04:06 GMT21 June 2021
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    The Maidan coup turned out to be US policymakers' 'most adventurous power assertion' of the post-Cold War period, costing Ukraine its political stability, economic well-being, and tens of thousands of lives, writes Salon foreign affairs contributor Patrick L. Smith; at the same time, the journalist says, Maidan's utter bankruptcy is on the horizon.

    In the aftermath of the 2014 Maidan coup d'état, which marked its second anniversary earlier this week, Ukraine has gone from political crisis to armed conflict to humanitarian crisis with no break in between, Smith suggests, in his latest column for US politics and current affairs website Salon.

    Ukraine, Washington's "most daring attempt at 'regime change' since righteous Clintonians invented this self-deceiving euphemism in the 1990s, has come to six-figure casualties, mass deprivation, a divided nation and a wrecked economy," the journalist notes.

    Moreover, the political crisis in Kiev now reported on by the Western press has been compounded by ultranationalist militia pressing the government to resume military operations in the country's southeast, "and there is no letup in the blockade Kiev imposes on rebelling regions. The last differs from a punitive starvation strategy only in degree." 

    US policy in Ukraine, Smith notes, has turned the country into the front line in Washington's campaign against Russia, with Ukraine's Russian-speakers, comprising half the population, forced to coexist with a government that would ban the Russian language if it could. Unfortunately, the longer the crisis continues to stew, the less hope there is for its peaceful resolution, the journalist warns.

    With Ukrainian authorities now facing criticism even from the mass media of its patrons in the United States and Europe, Smith suggests that "the very short of it is that the more or less complete failure of Washington's most adventurous assertion of power in the post-Cold War period can no longer be papered over."

    "Even the most corrupted correspondents have to file something when political mutiny and warfare break into the open – and when non-American media, as is their particular habit, report on these things. It is for this reason alone you can read a smidge – but only a smidge – about the events now unfolding in Ukraine in the New York Times…"

    Predicting that the failure of US policy in Ukraine is on the horizon, Smith suggests that frankly, it's about time. "The only regret, a great regret of mind and heart, is that American failures almost always prove so costly in consequence of the blindness and arrogance of the policy cliques," the journalist laments.

    Ultimately, the commentator suggests that the Western media's newfound concern over Ukraine's two main problems, corruption and an inability to make peace in southeastern Ukraine, are worth considering separately.

    "The corruption question is easy," Smith writes. "Nothing gets done because the same people in power when Viktor Yanukovych was ousted two years ago are in power now."

    "Washington's problem with Yanukovych was never corruption…It was his view of Ukraine: An easterner, he considered that the nation's long and close involvement with Russia had to be accommodated along with the western region's tilt toward Europe. Many deaths and much destruction later, this is what Minsk II is intended to do."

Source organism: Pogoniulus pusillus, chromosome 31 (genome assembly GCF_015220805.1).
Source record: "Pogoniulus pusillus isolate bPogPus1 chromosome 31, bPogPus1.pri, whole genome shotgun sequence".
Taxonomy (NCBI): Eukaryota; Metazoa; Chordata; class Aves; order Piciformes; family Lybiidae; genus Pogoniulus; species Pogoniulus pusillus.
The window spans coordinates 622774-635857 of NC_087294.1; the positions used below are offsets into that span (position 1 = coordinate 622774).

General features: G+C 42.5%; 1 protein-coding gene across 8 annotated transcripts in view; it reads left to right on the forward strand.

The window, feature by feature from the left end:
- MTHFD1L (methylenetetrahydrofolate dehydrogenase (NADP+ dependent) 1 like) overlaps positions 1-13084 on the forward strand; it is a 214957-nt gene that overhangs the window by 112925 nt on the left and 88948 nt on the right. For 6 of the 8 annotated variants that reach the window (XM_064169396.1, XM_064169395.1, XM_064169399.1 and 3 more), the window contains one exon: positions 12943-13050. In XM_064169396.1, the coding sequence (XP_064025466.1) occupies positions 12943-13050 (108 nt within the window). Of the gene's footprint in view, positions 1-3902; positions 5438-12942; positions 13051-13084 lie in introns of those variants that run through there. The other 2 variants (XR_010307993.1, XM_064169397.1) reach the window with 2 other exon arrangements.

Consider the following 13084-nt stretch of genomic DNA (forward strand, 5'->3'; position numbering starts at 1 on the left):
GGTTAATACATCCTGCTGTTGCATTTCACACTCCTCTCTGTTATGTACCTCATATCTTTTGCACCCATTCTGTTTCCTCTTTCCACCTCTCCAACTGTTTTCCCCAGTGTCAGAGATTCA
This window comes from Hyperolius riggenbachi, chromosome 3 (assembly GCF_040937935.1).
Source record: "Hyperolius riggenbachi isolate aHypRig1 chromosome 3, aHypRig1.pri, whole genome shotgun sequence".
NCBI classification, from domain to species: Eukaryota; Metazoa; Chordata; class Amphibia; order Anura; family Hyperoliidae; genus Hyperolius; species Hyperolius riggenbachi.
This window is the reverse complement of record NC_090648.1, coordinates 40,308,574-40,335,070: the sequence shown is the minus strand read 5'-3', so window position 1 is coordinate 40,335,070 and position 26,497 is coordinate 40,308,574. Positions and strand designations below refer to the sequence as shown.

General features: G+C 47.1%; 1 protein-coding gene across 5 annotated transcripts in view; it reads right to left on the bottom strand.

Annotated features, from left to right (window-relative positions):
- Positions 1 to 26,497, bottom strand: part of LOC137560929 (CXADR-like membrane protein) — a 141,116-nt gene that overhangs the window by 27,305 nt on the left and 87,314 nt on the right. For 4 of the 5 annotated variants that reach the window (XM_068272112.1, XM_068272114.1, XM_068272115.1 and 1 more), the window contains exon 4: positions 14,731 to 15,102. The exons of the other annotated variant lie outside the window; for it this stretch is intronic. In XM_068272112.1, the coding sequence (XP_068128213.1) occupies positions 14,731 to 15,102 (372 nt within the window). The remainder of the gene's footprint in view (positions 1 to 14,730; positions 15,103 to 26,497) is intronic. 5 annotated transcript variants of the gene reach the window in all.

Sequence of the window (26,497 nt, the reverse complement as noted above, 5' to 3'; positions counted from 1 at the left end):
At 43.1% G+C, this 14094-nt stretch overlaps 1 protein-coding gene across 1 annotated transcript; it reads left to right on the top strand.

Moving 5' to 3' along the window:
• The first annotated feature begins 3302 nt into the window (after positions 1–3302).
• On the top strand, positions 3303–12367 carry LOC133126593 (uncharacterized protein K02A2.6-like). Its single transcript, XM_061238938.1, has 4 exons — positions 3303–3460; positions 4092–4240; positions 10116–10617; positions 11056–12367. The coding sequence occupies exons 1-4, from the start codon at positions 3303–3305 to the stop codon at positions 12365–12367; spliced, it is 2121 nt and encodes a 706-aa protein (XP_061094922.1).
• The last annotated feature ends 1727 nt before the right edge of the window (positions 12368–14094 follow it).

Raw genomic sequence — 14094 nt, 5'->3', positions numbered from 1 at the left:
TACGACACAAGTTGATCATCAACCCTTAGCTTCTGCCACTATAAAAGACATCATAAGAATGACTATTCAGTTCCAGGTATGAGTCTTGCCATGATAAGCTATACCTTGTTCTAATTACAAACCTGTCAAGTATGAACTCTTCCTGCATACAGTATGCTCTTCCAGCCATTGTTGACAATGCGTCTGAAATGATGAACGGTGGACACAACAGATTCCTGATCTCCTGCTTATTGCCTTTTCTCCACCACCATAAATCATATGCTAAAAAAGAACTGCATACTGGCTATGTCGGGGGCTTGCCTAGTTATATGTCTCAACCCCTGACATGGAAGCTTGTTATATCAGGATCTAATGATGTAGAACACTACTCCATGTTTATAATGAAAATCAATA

"No, Washington has a problem with Ukraine's corruption now for the reasons Joe Biden and Geoffrey Pyatt [have made] perfectly plain: Western corporations cannot put their money down on the table so long as Ukrainian bureaucrats, generals and business people keep stealing it at so obnoxious a rate."

    And when it comes to the peace plan, Smith suggests that actually, "the Poroshenko government is incapable of moving on Minsk II…[because it is] the hostage of right-wing militias that were long said to exist only in the imaginations of Russian propagandists. Azov and other militias, the Svoboda Party and Right Sector, a Svoboda offspring, have made their position clear since Germany, France and [IMF Managing Director] Christine Lagarde forced Poroshenko to sign Minsk II last year: Make one move to accommodate the accord and we will bring you down."

    "At this point," Smith laments, "the barely competent maker of chocolates is squeezed into a corner so tight it is not clear he will be able to breathe much longer."

    Ultimately, with the government facing a new political crisis, right-wing militias once again gathering in Kiev, and reports of renewed skirmishes in the southeast, the journalist writes that obviously, "there is movement in Ukraine…Sometime this year [Washington] and the IMF may quietly acknowledge that they chose the wrong puppets and step back, in which case failure will be self-evident.  This is doubtful, however. They are not smart enough and lack sufficient integrity."

    Another possibility is that "Berlin, Paris and Moscow may continue to make common cause and more or less impose Minsk II on Kiev. It is quite possible. In this case the American failure will also be evident, if more subtly."

    "Or the war in the eastern regions will escalate and grow very dangerous well beyond Ukraine. This [too] is all too possible at the moment. It is probably the favored way forward in Washington and Kiev, but will turn out to be merely failure of another, more brutal kind," the journalist bleakly concludes.

    Smith's piece, where he talks about everything from Congressional support for Ukraine's ultranationalist militias, to details on US politicians' use of political euphemisms in relation to Ukraine, can be found here.


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    political consequences, opinion piece, op-ed, analysis, commentary, Maidan, Patrick L. Smith, Ukraine
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